How has Bayes’ Rule changed the way I think?

People talk about how Bayes’ Rule is so central to rationality, and I agree. But given that I don’t go around plugging numbers into the equation in my daily life, how does Bayes actually affect my thinking?
A short answer, in my new video below:

 

 

(This is basically what the title of this blog was meant to convey — quantifying your uncertainty.)

Will moving to California make you happier?

I pass dozens of brilliantly-colored flowers like this on my daily walk to work. (Photo credit: B Mully, Flickr)

I might have to disagree with a Nobel Laureate on this one.

According to Daniel Kahneman, Nobel prize-winning psychologist and author of the excellent Thinking Fast and Slow, the answer is “No.” A recent post on Big Think describes how Kahneman asked people to predict who’s happier, on average, Californians or Midwesterners. Most people (from both regions!) say, “Californians.” That’s because, Kahneman explains, the act of comparison highlights what’s saliently different between the two regions: their climate. And on that dimension, California’s a pretty clear winner.

And indeed, Californians report loving their climate and Midwesterners loathing theirs. Yet despite that, the overall life satisfaction in the two regions turns out to be nearly identical, according to a 1998 survey by Kahneman. Climate just isn’t that important to happiness, it turns out. The fact that it greatly influences people’s predictions of relative happiness in California vs. the Midwest stems from something called the “Focusing illusion,” Kahneman explains — a bias he sums up with the pithy, “Nothing in life is as important as you think it is when you are thinking about it.”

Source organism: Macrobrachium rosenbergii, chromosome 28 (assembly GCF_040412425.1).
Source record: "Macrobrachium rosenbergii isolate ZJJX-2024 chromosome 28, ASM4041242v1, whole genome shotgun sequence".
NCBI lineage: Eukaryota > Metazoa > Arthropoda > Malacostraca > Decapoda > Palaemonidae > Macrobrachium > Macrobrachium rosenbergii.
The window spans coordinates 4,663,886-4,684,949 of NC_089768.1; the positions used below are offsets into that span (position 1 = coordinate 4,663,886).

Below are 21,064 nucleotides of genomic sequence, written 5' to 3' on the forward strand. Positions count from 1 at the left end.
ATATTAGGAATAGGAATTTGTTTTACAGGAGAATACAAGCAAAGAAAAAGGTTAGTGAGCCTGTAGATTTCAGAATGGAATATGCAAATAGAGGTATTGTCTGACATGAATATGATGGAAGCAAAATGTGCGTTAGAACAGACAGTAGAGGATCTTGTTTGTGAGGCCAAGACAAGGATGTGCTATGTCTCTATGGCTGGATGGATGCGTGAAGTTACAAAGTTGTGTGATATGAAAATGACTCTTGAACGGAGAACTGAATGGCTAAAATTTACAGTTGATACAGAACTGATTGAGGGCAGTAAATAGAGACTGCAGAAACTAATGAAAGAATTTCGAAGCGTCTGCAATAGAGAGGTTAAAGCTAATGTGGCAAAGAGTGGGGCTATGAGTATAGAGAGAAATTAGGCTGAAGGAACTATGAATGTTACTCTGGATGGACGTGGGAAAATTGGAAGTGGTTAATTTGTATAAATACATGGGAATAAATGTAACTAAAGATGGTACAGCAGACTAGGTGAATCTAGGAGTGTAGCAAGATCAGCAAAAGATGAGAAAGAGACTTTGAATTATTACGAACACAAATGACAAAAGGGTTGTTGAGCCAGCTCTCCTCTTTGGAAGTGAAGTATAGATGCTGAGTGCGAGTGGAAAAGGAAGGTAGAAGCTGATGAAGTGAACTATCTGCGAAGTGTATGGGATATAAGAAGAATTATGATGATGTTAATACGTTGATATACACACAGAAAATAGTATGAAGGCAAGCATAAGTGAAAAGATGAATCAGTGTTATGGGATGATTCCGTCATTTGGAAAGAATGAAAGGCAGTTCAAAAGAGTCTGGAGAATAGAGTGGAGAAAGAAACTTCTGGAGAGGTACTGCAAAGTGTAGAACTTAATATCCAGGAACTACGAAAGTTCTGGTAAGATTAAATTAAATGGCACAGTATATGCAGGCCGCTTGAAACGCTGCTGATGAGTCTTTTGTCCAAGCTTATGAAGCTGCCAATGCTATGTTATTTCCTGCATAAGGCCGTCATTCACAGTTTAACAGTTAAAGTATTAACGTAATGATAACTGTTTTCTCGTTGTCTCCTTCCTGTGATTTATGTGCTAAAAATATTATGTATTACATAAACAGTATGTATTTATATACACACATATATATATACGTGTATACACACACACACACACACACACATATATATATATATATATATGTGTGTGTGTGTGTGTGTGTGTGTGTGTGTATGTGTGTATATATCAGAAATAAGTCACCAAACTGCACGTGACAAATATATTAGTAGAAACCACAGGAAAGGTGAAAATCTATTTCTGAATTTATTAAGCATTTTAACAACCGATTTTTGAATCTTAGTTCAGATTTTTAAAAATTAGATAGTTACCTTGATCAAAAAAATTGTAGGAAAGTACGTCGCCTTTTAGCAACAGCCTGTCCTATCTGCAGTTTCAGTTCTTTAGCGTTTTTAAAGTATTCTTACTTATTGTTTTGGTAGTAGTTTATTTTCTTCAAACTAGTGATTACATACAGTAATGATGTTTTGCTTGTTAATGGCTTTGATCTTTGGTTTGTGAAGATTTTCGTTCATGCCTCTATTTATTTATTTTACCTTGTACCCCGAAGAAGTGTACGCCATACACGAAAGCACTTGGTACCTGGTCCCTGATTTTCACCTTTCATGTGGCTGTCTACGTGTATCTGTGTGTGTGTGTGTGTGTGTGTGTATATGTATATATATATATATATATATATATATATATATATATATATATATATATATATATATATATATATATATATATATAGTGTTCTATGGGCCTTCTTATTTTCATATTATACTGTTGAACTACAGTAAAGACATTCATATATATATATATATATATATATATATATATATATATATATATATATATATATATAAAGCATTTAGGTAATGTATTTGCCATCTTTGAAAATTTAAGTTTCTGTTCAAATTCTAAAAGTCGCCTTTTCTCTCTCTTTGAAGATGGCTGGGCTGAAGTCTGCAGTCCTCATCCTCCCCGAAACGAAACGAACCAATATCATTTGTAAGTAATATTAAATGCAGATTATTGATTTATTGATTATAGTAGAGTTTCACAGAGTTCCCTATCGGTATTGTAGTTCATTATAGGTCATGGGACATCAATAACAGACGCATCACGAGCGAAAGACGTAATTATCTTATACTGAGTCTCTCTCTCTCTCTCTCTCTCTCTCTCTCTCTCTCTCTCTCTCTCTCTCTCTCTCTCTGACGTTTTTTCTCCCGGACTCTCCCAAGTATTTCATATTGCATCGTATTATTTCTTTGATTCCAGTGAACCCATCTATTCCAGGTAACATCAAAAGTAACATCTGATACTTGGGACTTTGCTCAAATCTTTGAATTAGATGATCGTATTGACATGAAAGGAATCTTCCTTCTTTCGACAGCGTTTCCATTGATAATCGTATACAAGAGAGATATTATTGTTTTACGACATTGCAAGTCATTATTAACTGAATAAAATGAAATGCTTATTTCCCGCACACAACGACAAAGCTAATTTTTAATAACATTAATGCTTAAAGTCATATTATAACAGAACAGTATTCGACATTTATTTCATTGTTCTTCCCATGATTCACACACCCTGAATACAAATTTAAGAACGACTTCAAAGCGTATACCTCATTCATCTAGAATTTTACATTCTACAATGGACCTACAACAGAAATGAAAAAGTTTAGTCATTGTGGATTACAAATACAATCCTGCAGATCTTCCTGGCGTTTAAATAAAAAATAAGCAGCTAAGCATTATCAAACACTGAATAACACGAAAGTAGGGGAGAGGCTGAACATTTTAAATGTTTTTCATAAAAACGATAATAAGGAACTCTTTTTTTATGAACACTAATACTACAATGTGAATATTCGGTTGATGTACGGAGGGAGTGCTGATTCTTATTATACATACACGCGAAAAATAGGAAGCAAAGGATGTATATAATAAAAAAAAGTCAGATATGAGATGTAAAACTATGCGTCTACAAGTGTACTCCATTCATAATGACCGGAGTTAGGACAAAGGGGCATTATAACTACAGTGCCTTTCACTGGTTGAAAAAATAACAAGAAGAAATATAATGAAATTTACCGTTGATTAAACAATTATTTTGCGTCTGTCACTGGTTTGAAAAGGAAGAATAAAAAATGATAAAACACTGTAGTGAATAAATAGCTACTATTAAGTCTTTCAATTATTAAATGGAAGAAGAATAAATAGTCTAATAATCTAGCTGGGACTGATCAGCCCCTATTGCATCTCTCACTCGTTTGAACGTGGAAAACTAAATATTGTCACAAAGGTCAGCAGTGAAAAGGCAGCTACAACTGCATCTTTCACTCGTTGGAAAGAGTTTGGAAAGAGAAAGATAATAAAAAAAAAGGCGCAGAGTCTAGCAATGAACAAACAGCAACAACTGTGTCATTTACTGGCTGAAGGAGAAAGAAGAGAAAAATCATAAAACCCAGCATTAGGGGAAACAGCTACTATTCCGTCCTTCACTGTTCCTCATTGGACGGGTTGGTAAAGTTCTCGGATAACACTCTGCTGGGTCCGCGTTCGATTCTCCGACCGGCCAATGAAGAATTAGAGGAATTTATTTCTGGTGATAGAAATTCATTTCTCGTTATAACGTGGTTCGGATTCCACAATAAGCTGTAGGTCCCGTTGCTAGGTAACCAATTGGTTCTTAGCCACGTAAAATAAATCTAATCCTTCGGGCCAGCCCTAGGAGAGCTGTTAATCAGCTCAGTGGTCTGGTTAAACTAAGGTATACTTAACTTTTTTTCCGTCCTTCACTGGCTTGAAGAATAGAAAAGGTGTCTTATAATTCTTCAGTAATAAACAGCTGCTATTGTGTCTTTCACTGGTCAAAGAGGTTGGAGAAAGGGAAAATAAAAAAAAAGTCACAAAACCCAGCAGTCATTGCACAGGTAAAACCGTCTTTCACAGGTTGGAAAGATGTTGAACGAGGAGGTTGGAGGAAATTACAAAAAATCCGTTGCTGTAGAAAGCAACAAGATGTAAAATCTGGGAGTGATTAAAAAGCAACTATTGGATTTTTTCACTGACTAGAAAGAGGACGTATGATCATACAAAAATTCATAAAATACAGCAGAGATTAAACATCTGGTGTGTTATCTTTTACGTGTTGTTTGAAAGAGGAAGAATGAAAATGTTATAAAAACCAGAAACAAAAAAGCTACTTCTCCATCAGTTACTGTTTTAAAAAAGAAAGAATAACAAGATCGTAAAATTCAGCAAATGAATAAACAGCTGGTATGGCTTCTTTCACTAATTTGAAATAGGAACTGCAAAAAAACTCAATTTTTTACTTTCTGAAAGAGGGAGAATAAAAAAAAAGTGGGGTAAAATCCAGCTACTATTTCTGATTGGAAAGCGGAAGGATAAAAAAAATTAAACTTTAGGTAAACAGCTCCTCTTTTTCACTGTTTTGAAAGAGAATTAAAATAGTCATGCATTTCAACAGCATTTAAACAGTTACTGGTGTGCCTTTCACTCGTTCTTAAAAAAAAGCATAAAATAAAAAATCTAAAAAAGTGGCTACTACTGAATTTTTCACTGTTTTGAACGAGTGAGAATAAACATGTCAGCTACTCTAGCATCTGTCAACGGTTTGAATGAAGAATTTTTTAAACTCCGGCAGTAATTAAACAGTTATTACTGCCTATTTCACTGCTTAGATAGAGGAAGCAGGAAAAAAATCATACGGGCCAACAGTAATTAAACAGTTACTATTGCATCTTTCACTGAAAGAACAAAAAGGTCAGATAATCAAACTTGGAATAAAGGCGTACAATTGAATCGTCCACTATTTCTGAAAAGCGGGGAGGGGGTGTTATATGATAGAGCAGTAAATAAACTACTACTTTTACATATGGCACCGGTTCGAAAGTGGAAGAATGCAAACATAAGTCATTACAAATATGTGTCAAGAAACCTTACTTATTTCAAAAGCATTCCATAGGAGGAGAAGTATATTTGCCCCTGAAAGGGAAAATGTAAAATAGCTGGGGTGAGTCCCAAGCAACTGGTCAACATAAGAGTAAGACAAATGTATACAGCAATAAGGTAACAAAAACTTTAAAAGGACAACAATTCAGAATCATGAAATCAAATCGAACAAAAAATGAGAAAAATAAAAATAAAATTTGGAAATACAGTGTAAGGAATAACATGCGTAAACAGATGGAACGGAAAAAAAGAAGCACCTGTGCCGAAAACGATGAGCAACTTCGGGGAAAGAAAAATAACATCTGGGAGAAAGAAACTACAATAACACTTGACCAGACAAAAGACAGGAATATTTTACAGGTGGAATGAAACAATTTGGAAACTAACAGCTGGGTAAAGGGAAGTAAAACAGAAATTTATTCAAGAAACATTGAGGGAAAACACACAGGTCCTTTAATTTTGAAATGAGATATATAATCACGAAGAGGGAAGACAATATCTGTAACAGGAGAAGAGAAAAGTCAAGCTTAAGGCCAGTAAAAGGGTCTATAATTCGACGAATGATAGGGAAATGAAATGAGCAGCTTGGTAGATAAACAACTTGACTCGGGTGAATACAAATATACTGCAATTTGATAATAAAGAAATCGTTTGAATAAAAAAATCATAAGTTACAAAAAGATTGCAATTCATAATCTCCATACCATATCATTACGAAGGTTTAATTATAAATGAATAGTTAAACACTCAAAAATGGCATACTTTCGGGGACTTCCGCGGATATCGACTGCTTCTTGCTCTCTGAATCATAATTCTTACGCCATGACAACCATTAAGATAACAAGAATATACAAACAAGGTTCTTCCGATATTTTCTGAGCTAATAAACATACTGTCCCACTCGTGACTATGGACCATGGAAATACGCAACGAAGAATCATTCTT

So far, I have no beef with this interpretation. What I *do* object to is the conclusion, which Kahneman implies and Big Think makes explicit, that “moving to california won’t make you happy.”

I moved from New York, NY to Berkeley, CA, earlier this year, and — having read Kahneman — I didn’t expect the climate to make a noticeable difference in my mood. And yet, every day, when I would leave my house, I found my spirits buoyed by the balmy weather and the clear blue sky. I noticed, multiple times daily, how beautiful the vegetation was and how fresh, fragrant, and — well — un-Manhattanlike the air smelled. It made a noticeable difference in my mood nearly every day, and continues to, six months after I moved.

I was a little surprised that my result was so different from Kahneman’s. And then I realized: Most of those Californians in his study have always been Californians. They grew up there; they didn’t move from the Midwest (or Manhattan) to California. So it’s understandable that their climate doesn’t make a big impact on their happiness, because they have no standard of comparison. They’re not constantly thinking to themselves — as I have been — “Man, it’s so *nice* not to have to shiver inside a bulky winter coat!” or “Man, it’s such a relief not to smell garbage bags sitting out on the sidewalk,” or “Wow, it’s quite pleasant not to be sticky with sweat.”